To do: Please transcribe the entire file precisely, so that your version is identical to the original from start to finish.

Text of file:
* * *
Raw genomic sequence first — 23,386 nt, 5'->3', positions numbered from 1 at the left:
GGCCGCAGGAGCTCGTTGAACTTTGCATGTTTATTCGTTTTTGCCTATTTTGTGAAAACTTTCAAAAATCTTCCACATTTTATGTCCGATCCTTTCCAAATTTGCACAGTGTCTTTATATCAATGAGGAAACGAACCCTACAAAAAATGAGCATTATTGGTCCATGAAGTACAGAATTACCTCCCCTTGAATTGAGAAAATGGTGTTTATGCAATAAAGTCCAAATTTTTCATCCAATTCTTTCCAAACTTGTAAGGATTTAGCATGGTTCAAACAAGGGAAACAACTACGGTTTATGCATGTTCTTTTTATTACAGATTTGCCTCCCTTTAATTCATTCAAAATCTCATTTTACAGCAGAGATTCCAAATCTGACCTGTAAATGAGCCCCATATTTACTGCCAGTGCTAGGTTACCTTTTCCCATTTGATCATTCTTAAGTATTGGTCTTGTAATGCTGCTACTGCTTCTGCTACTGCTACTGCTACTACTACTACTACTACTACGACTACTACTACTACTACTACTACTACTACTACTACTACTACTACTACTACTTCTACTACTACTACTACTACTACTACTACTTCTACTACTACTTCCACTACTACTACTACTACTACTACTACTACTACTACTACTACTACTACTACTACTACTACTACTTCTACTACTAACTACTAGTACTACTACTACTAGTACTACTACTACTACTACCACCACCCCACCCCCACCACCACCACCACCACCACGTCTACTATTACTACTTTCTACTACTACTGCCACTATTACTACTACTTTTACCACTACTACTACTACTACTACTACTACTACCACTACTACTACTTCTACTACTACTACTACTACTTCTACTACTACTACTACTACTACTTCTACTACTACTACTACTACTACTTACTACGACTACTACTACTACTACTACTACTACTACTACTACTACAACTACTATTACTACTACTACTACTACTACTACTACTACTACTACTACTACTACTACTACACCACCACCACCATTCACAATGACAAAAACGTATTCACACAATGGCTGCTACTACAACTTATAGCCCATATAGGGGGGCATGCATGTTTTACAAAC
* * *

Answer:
Raw genomic sequence first — 23,386 nt, 5'->3', positions numbered from 1 at the left:
GGCCGCAGGAGCTCGTTGAACTTTGCATGTTTATTCGTTTTTGCCTATTTTGTGAAAACTTTCAAAAATCTTCCACATTTTATGTCCGATCCTTTCCAAATTTGCACAGTGTCTTTATATCAATGAGGAAACGAACCCTACAAAAAATGAGCATTATTGGTCCATGAAGTACAGAATTACCTCCCCTTGAATTGAGAAAATGGTGTTTATGCAATAAAGTCCAAATTTTTCATCCAATTCTTTCCAAACTTGTAAGGATTTAGCATGGTTCAAACAAGGGAAACAACTACGGTTTATGCATGTTCTTTTTATTACAGATTTGCCTCCCTTTAATTCATTCAAAATCTCATTTTACAGCAGAGATTCCAAATCTGACCTGTAAATGAGCCCCATATTTACTGCCAGTGCTAGGTTACCTTTTCCCATTTGATCATTCTTAAGTATTGGTCTTGTAATGCTGCTACTGCTTCTGCTACTGCTACTGCTACTACTACTACTACTACTACGACTACTACTACTACTACTACTACTACTACTACTACTACTACTACTACTACTTCTACTACTACTACTACTACTACTACTACTTCTACTACTACTTCCACTACTACTACTACTACTACTACTACTACTACTACTACTACTACTACTACTACTACTACTACTTCTACTACTAACTACTAGTACTACTACTACTAGTACTACTACTACTACTACCACCACCCCACCCCCACCACCACCACCACCACCACGTCTACTATTACTACTTTCTACTACTACTGCCACTATTACTACTACTTTTACCACTACTACTACTACTACTACTACTACTACCACTACTACTACTTCTACTACTACTACTACTACTTCTACTACTACTACTACTACTACTTCTACTACTACTACTACTACTACTTACTACGACTACTACTACTACTACTACTACTACTACTACTACTACAACTACTATTACTACTACTACTACTACTACTACTACTACTACTACTACTACTACTACTACACCACCACCACCATTCACAATGACAAAAACGTATTCACACAATGGCTGCTACTACAACTTATAGCCCATATAGGGGGGCATGCATGTTTTACAAAC